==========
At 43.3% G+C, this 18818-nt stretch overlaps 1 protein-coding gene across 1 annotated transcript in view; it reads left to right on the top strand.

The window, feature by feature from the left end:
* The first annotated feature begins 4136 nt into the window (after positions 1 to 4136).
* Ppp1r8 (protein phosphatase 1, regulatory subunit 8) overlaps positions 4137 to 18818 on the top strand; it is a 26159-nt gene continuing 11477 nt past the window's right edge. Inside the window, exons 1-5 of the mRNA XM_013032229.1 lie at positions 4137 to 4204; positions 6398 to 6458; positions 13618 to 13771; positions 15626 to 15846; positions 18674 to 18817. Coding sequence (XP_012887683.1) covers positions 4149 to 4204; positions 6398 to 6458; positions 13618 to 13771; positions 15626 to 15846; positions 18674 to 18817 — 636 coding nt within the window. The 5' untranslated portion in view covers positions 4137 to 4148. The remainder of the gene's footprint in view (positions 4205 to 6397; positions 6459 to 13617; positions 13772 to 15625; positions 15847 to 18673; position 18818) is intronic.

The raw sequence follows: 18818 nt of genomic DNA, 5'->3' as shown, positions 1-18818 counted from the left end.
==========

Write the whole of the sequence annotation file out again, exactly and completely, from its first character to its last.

At 43.3% G+C, this 18818-nt stretch overlaps 1 protein-coding gene across 1 annotated transcript in view; it reads left to right on the top strand.

The window, feature by feature from the left end:
* The first annotated feature begins 4136 nt into the window (after positions 1 to 4136).
* Ppp1r8 (protein phosphatase 1, regulatory subunit 8) overlaps positions 4137 to 18818 on the top strand; it is a 26159-nt gene continuing 11477 nt past the window's right edge. Inside the window, exons 1-5 of the mRNA XM_013032229.1 lie at positions 4137 to 4204; positions 6398 to 6458; positions 13618 to 13771; positions 15626 to 15846; positions 18674 to 18817. Coding sequence (XP_012887683.1) covers positions 4149 to 4204; positions 6398 to 6458; positions 13618 to 13771; positions 15626 to 15846; positions 18674 to 18817 — 636 coding nt within the window. The 5' untranslated portion in view covers positions 4137 to 4148. The remainder of the gene's footprint in view (positions 4205 to 6397; positions 6459 to 13617; positions 13772 to 15625; positions 15847 to 18673; position 18818) is intronic.

The raw sequence follows: 18818 nt of genomic DNA, 5'->3' as shown, positions 1-18818 counted from the left end.